In Saskatchewan, the situation is somewhat different. Because of the increasing population of school aged Aboriginal children and First Nations control of First Nations education, the provincial Ministry of Learning has paid greater attention to the inclusion of "Aboriginal Content, Perspectives, and Resources" in curriculum documents (Saskatchewan Education, 1999, p. 12). A detailed rationale articulates: "Knowledge of Aboriginal peoples promotes understanding and positive attitudes in all students, whether or not they are students from Aboriginal backgrounds ... Social studies units of study must include accurate and appropriate Aboriginal content, resources and perspectives" (p. 12).
In an analysis of the grades 10-12 social studies curriculum, Aboriginal people are mentioned more frequently than in the Alberta Program of Studies. That said, based on careful attention to stated knowledge objectives, it seems less likely students will be required to critically examine the historical and contemporary conditions of oppression that Aboriginal peoples in all provinces encounter(ed) and are more likely to learn about basic features of First Nations culture and world views. Also problematic is the language being used in the curriculum documents to represent Aboriginal peoples and experiences. For example, in the grade 10 Unit, Economic Decision Making, knowledge objectives state that students will: "Know that for Indian people farming and ranching was [sic] compatible with their cultural values" (1992, p. 226).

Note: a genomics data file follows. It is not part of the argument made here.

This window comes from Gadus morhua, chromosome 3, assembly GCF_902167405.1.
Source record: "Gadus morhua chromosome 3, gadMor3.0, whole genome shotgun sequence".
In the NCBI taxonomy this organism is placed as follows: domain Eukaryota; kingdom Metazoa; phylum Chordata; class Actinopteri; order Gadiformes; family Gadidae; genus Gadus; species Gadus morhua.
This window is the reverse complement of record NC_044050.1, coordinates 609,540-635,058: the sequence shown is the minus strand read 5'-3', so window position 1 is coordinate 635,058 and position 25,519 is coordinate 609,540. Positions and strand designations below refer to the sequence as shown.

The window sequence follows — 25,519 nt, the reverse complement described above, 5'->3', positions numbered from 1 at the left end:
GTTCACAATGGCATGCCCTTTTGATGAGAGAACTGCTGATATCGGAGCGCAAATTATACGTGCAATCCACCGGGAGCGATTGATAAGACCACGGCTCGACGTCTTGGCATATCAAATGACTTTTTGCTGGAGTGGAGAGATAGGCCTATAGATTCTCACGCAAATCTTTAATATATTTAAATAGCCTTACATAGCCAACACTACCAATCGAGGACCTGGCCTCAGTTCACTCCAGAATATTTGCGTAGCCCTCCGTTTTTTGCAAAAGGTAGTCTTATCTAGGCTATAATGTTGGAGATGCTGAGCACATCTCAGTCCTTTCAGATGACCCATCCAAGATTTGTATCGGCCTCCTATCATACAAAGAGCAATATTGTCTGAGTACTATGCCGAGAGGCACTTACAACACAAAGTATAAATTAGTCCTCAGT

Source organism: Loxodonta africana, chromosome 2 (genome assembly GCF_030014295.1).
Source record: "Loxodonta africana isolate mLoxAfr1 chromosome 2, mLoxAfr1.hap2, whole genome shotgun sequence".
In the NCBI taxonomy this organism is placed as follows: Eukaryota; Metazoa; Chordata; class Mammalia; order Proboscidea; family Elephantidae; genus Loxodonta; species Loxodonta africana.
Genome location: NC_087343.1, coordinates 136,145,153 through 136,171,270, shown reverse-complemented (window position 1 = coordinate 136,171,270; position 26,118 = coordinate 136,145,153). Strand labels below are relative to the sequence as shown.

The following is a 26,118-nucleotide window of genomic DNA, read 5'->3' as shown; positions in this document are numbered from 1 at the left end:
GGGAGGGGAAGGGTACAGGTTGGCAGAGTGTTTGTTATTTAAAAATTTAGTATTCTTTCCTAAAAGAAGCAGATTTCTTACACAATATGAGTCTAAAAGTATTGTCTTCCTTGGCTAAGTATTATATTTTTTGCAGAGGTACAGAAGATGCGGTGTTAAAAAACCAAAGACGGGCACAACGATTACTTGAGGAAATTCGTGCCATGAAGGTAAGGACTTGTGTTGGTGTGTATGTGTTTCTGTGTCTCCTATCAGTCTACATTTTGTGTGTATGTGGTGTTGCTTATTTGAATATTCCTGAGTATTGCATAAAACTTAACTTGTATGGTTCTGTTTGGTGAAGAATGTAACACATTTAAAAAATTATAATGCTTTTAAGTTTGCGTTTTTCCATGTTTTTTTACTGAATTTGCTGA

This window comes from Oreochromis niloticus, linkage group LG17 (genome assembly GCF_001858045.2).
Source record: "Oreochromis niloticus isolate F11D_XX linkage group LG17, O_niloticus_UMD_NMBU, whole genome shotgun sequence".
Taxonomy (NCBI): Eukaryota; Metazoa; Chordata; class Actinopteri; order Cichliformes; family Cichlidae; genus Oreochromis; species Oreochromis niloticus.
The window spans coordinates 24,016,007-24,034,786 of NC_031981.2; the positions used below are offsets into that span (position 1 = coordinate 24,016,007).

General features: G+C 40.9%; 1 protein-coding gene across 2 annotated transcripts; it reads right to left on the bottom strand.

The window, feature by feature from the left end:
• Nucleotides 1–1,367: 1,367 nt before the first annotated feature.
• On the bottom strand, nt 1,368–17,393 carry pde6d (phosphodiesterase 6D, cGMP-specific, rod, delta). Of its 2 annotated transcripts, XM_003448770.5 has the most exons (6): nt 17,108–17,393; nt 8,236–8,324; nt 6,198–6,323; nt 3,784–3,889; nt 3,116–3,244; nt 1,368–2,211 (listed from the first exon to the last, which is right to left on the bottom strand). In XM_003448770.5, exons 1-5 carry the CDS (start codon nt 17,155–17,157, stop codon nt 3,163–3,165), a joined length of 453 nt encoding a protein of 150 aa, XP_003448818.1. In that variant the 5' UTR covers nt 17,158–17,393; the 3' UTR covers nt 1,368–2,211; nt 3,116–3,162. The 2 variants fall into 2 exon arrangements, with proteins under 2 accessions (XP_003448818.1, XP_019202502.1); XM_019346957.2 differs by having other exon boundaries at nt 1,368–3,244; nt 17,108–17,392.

In many respects, this statement denies the erosion of Aboriginal culture and ways of life as a result of colonial policies that required Europeans to settle (invade) the Canadian west. Suggesting that farming and ranching (traditional settler-invader activities--see Mulholland, 2006 for a more detailed discussion of settler-invader) were culturally compatible activities for Aboriginal peoples divests teachers and students of the need to examine historical and contemporary assaults on Aboriginal cultures and ways of life. What this might suggest about citizenship in terms of curricular representation is that for Aboriginal people in Saskatchewan, citizenship is dependent upon the degree to which they are able to negotiate participation in mainstream (democratic) society.